Wikipedia can be a great resource for researching facts about people, places and things. The site, mostly updated by fans or experts on various subjects has come under scrutiny in the past due to the fact that anybody, and I mean anybody can make a change to a page.
Remember when someone made this change to Solange’s wikipedia page after the now infamous elevator incident.
According to Adage, 13 public relations firms have pledged that they will no longer randomly make changes to their clients pages.
Several of the largest public-relations agencies issued a joint statement Tuesday promising to play by the rules of Wikipedia. It comes after years of PR agencies surreptitiously editing their clients’ pages on the site, much to the dismay of Wikipedia’s volunteer editors.
In the statement, 11 PR agencies “publicly state and commit” to abide by five principles that would prevent them from editing a client’s Wikipedia entry without first going through proper channels. It also makes overtures toward repairing the tenuous relationship between the PR industry and Wikipedia.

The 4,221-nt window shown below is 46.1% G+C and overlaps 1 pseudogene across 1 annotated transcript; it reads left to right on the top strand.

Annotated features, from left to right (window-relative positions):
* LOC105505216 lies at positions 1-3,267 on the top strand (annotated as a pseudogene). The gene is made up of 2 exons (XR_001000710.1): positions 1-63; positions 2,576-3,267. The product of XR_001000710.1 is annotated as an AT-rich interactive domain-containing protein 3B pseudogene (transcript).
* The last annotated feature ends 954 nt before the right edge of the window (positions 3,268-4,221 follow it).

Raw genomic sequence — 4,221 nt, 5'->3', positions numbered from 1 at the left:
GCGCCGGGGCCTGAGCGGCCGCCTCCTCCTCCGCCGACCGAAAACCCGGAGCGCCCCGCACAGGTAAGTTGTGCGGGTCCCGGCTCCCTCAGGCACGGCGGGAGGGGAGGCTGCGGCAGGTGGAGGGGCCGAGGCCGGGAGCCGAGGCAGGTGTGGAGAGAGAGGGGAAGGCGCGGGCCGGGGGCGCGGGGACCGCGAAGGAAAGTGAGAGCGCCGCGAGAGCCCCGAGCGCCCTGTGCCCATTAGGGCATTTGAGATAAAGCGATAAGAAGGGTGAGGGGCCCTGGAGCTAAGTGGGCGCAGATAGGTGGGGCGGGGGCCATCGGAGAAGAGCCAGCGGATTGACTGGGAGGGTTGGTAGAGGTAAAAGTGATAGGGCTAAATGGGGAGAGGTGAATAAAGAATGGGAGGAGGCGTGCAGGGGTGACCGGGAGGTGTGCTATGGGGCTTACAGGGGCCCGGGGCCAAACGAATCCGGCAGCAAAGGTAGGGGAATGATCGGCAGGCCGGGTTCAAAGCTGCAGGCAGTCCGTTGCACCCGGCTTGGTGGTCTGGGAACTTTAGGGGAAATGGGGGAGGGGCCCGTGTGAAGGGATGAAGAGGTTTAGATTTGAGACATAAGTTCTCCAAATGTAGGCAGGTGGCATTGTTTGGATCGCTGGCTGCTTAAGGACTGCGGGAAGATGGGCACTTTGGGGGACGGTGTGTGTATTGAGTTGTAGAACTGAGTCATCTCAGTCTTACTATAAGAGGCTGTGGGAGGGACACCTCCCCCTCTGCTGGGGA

The firms that signed the statement are Edelman, Ogilvy & Mather, Fleishman Hillard, Burson-Marsteller, Ketchum, Porter Novelli, Peppercomm, MDC Partners, Voce Communications, Allison & Partners and Beutler Ink.
“On behalf of our firms, we recognize Wikipedia’s unique and important role as a public knowledge resource,” the statement begins.
“We also acknowledge that the prior actions of some in our industry have led to a challenging relationship with the community of Wikipedia editors. Our firms believe that it is in the best interest of our industry, and Wikipedia users at large, that Wikipedia fulfill its mission of developing an accurate and objective online encyclopedia. Therefore, it is wise for communications professionals to follow Wikipedia policies as part of ethical engagement practices.”
In October, Wikipedia’s parent organization, Wikimedia Foundation, issued a statement of its own “condemning the black hat practice of paid advocacy editing and sockpuppeting on Wikipedia.” The statement came after volunteer editors investigated more than 300 accounts they believed to be fakes, or “sockpuppets,” belonging to one PR agency, the Austin, Tex.-based Wiki-PR.